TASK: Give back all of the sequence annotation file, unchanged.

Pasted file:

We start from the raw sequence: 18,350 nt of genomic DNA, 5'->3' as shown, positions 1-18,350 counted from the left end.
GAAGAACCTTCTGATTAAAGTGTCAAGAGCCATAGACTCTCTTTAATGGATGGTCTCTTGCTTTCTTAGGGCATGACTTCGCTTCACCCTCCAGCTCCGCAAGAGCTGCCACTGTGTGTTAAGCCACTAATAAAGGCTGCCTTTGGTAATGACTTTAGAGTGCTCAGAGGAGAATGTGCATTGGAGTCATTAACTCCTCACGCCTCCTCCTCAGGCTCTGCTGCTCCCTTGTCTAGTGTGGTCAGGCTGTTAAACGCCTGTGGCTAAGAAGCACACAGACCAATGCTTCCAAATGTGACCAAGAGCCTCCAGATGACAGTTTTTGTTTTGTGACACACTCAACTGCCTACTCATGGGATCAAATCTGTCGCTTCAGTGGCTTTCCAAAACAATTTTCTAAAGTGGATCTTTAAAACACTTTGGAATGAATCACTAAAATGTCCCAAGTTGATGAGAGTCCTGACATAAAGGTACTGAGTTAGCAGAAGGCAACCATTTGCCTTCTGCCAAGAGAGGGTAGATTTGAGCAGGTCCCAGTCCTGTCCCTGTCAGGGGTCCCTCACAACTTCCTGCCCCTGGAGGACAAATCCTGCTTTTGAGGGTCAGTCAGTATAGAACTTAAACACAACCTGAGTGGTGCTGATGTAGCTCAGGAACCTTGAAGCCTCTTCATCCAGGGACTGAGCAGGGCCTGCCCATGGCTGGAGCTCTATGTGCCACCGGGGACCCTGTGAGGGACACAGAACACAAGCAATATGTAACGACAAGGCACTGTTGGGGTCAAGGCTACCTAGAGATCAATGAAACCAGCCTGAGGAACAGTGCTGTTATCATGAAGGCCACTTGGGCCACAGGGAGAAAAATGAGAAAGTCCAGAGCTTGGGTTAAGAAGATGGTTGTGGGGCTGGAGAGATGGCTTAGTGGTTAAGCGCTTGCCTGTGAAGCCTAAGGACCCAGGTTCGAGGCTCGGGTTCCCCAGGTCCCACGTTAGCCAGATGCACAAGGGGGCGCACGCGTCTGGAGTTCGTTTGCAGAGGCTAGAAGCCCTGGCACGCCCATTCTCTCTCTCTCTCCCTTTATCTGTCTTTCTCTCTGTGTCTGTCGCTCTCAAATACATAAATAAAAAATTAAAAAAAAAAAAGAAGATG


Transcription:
We start from the raw sequence: 18,350 nt of genomic DNA, 5'->3' as shown, positions 1-18,350 counted from the left end.
GAAGAACCTTCTGATTAAAGTGTCAAGAGCCATAGACTCTCTTTAATGGATGGTCTCTTGCTTTCTTAGGGCATGACTTCGCTTCACCCTCCAGCTCCGCAAGAGCTGCCACTGTGTGTTAAGCCACTAATAAAGGCTGCCTTTGGTAATGACTTTAGAGTGCTCAGAGGAGAATGTGCATTGGAGTCATTAACTCCTCACGCCTCCTCCTCAGGCTCTGCTGCTCCCTTGTCTAGTGTGGTCAGGCTGTTAAACGCCTGTGGCTAAGAAGCACACAGACCAATGCTTCCAAATGTGACCAAGAGCCTCCAGATGACAGTTTTTGTTTTGTGACACACTCAACTGCCTACTCATGGGATCAAATCTGTCGCTTCAGTGGCTTTCCAAAACAATTTTCTAAAGTGGATCTTTAAAACACTTTGGAATGAATCACTAAAATGTCCCAAGTTGATGAGAGTCCTGACATAAAGGTACTGAGTTAGCAGAAGGCAACCATTTGCCTTCTGCCAAGAGAGGGTAGATTTGAGCAGGTCCCAGTCCTGTCCCTGTCAGGGGTCCCTCACAACTTCCTGCCCCTGGAGGACAAATCCTGCTTTTGAGGGTCAGTCAGTATAGAACTTAAACACAACCTGAGTGGTGCTGATGTAGCTCAGGAACCTTGAAGCCTCTTCATCCAGGGACTGAGCAGGGCCTGCCCATGGCTGGAGCTCTATGTGCCACCGGGGACCCTGTGAGGGACACAGAACACAAGCAATATGTAACGACAAGGCACTGTTGGGGTCAAGGCTACCTAGAGATCAATGAAACCAGCCTGAGGAACAGTGCTGTTATCATGAAGGCCACTTGGGCCACAGGGAGAAAAATGAGAAAGTCCAGAGCTTGGGTTAAGAAGATGGTTGTGGGGCTGGAGAGATGGCTTAGTGGTTAAGCGCTTGCCTGTGAAGCCTAAGGACCCAGGTTCGAGGCTCGGGTTCCCCAGGTCCCACGTTAGCCAGATGCACAAGGGGGCGCACGCGTCTGGAGTTCGTTTGCAGAGGCTAGAAGCCCTGGCACGCCCATTCTCTCTCTCTCTCCCTTTATCTGTCTTTCTCTCTGTGTCTGTCGCTCTCAAATACATAAATAAAAAATTAAAAAAAAAAAAGAAGATG